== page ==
Tips and tricks for hiking hydration, water bladders, keeping feet happy, avoiding pains and aches - along with how to get on the trail quickly.
How much should I drink to settle hydrated? Everyone differs, as well as being depends on the temperature and volume of exertion
but a standard guideline is four to six ounces every 20 mins or so. Better to sip somewhat frequently compared to a lot every few hours (this is how a hydration bladder comes in handy). Headaches, dizziness, or difficulty concentrating can signal dehydration while anxiety, a weak or rapid pulse, and clammy or hot, dried-out skin point to serious dehydration. See also “Hiking Health“.
Water Bottles and Bladders
The two most frequent ways of carrying water with a hike are with water bottles(plastic or metal) or possibly a water bladder (also referred to as a reservoir) in the backpack. The pack may be dedicated to your bladder with just slightly room for day hike gear, or perhaps a regular backpack which has a pocket to position a reservoir. Water bottles could be carried inside of a pack, on outside pockets or even in a dedicated waist belt pack.
We would prefer to use a water bladder in the packs. The backpacks we use employ a sleeve pocket to slip the bladder in plus a hole to own the tube out and around to clip in to the pack strap. The end on the tube features a “bite valve” that releases water if you bite about it. This is an easy way to drink because you hike. We’ve been using Camelback reservoirs for a long time. Pictured is our Antidote but they employ a newer model available known as the Crux.
On a extended hike maybe in really warm weather, we add water bottles into your mesh pockets on the outside with the backpack. For shorter hikes, organic beef use just bottles. Water bottles are quicker to fill and clean, but could be more awkward to seize while hiking - depending on how they carried. It really boils down to personal preference that is better. If you are a new comer to hiking, or perhaps giving it a go and never sure if you’ll hike much… a water bottle is often a less expensive investment. But for frequent hikers, or those doing longer hikes… we look for that a hydration bladder will be the only way to go.
Hydration Bladder Tips and Tricks
Camelback constitutes a CamelBak Cleaning Kit that features brushes, drying arms and cleaning tablets and also hardwearing . water bladder funk-free.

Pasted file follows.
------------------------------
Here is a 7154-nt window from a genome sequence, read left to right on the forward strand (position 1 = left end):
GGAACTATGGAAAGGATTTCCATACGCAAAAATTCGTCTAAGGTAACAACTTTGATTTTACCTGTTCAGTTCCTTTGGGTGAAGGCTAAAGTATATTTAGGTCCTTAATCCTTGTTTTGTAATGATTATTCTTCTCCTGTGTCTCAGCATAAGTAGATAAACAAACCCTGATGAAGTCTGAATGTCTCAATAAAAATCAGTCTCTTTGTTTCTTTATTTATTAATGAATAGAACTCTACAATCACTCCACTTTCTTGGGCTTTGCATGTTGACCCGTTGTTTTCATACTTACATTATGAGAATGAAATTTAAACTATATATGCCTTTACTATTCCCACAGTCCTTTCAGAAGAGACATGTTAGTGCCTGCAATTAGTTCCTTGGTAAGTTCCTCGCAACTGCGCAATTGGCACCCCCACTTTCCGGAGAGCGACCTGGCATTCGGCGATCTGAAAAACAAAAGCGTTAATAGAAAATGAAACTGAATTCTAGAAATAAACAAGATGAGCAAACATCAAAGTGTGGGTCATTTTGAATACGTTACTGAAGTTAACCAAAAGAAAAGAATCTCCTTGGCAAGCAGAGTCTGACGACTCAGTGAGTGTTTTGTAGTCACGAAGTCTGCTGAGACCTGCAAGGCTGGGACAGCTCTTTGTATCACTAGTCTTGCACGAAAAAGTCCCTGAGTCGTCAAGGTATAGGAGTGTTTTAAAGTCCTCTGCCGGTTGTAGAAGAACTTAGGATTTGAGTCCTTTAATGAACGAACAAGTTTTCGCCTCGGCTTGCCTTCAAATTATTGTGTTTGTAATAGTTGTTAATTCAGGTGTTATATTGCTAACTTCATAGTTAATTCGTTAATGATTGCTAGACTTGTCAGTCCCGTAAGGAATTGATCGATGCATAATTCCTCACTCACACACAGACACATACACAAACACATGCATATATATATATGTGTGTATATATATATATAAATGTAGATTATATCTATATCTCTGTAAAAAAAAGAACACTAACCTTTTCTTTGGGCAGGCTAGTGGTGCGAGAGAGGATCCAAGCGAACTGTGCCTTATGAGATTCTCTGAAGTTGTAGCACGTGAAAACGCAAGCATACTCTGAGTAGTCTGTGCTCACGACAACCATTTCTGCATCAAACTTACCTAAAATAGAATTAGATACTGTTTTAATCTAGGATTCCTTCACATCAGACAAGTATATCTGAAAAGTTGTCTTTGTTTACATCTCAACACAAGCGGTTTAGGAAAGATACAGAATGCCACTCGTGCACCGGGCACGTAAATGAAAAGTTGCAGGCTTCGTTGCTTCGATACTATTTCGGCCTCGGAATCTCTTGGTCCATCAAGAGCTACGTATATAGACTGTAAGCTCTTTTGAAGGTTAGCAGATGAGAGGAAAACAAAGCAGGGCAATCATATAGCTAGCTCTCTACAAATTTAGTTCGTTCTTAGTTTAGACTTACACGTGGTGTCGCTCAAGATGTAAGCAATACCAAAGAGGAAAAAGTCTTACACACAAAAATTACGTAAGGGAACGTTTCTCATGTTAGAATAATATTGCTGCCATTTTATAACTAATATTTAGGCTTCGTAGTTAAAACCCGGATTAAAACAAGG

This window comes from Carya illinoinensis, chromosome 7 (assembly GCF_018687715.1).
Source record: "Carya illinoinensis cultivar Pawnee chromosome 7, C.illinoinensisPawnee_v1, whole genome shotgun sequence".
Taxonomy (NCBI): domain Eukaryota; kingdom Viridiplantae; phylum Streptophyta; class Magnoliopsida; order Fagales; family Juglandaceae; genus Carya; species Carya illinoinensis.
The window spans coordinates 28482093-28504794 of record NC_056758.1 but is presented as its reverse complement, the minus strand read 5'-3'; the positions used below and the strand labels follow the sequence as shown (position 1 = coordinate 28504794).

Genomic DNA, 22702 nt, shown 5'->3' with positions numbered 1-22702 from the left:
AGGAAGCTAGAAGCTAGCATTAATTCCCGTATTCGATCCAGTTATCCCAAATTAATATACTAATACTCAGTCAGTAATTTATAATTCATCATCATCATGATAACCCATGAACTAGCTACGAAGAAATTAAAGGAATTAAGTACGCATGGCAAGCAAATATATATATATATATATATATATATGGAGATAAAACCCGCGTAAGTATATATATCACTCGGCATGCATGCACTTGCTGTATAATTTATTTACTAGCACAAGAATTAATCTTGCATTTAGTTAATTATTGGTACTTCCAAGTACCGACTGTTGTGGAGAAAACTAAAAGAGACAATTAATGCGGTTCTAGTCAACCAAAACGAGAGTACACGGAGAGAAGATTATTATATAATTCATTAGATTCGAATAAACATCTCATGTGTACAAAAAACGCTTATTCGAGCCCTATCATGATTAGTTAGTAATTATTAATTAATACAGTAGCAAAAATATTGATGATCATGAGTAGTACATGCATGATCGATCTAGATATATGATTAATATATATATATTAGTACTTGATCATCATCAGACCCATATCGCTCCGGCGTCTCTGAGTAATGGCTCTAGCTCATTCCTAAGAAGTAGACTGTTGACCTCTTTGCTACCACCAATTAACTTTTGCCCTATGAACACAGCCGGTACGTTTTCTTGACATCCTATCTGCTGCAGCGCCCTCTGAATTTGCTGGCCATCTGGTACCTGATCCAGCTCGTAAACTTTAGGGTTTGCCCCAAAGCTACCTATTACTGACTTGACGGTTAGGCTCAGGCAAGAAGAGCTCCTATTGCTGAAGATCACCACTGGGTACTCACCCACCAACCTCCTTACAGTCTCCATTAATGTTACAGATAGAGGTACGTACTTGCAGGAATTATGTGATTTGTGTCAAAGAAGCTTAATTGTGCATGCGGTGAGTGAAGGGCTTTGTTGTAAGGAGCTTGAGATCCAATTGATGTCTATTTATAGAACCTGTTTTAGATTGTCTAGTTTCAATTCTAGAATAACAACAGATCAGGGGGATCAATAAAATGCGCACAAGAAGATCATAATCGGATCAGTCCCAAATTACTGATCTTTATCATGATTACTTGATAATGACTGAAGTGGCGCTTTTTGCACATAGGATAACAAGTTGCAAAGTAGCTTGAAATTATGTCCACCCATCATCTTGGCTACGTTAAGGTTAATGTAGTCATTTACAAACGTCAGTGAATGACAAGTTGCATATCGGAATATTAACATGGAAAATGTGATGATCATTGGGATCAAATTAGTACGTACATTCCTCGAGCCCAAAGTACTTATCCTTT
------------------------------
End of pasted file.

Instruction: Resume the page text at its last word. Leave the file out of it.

Store your clean, dry, water bladder within the freezer to counteract mold and funk. Fold it in two, and make the cap open. When willing to fill it, allow it to go thaw a few moments so it becomes flexible again.
Fill water bladder halfway (if not more) with ice cubes to keep water cool. Can fill the night time before and chill too.
Try electrolyte tablets like Nuun since they add a bit flavor, vitamins and minerals… and achieving enough electrolytes is effective in reducing your chance of hyponatremia.
Keep the feet happy
Never underestimate the value of foot comfort. § Channel your inner Mr. Rogers - swap out shoes at first and end of your respective hike. Drive to your trail head in something comfy like ’Merrells Mocs or sandals, put on boots, then at the end with the hike change back into your comfy shoes. Put over a fresh couple of socks also. § Rejuvenate you by removing boots in a lunch or snack break; permit them to cool down a tad. A few seconds of foot massage also works wonders. § Elevate feet/legs up after you take a break. Prop on the rock or log, or cross one ankle within the other knee when laying in your back… everything to get the feet/lower leg up somewhat. § On long hikes, try soaking your toes in a clean stream or lake for a couple of minutes to reduce heat and swelling.
Avoid pains and aches
Stretch your muscle mass: carry out some light stretching after a few moments of hiking, your breaks, and if you are done. Improves your hike AND your recovery the very next day.
Add dried blueberries or tart cherries for a trail mix. They both reduce inflammation, which is really a major source of joint pain. They’re tasty plus your knees will thanks a lot.
Consider using trekking poles to scale back the impact on your own knees.
Consider taking an ibuprofen (like Advil) about halfway by way of a long hike if the knees tend to get cranky. Ibuprofen reduces inflammation.
Milk might be a good food for muscle-recovery. In our opinion, this actually also means that after-hike soft ice cream is “medicinal”! Once home we may make an ice-coffee with milk plus a packet of Starbucks Via, or create a banana smoothie - blend a ripe frozen banana with milk, a generous dollop of peanut butter and squirt of Hershey’s syrup… yum.
Get out and go - quick!
Time is short, the weekend is coming… don’t hang around scrambling to arrange.
Keep your backpack full of the basic essentials: First aid kit, compass, tissues/TP, hand sanitizer, and even headlamp/flashlight, pocketknife and fire starter.
Keep boots, trekking poles, hats/gloves, bug spray, suntan lotion etc in a old carrying case, combined with pre-packed backpack, ready to seize and toss in a car.
Pick a trail before hand. Gather up trail maps and directions and add for the duffel.
Charge your camera/GPS batteries the evening before. Toss inside pack the subsequent morning.
Fill water bottles/bladders inside the morning (or chill inside fridge overnight).
Toss energy bars or trailmix in the backpack, grab your duffel and go!
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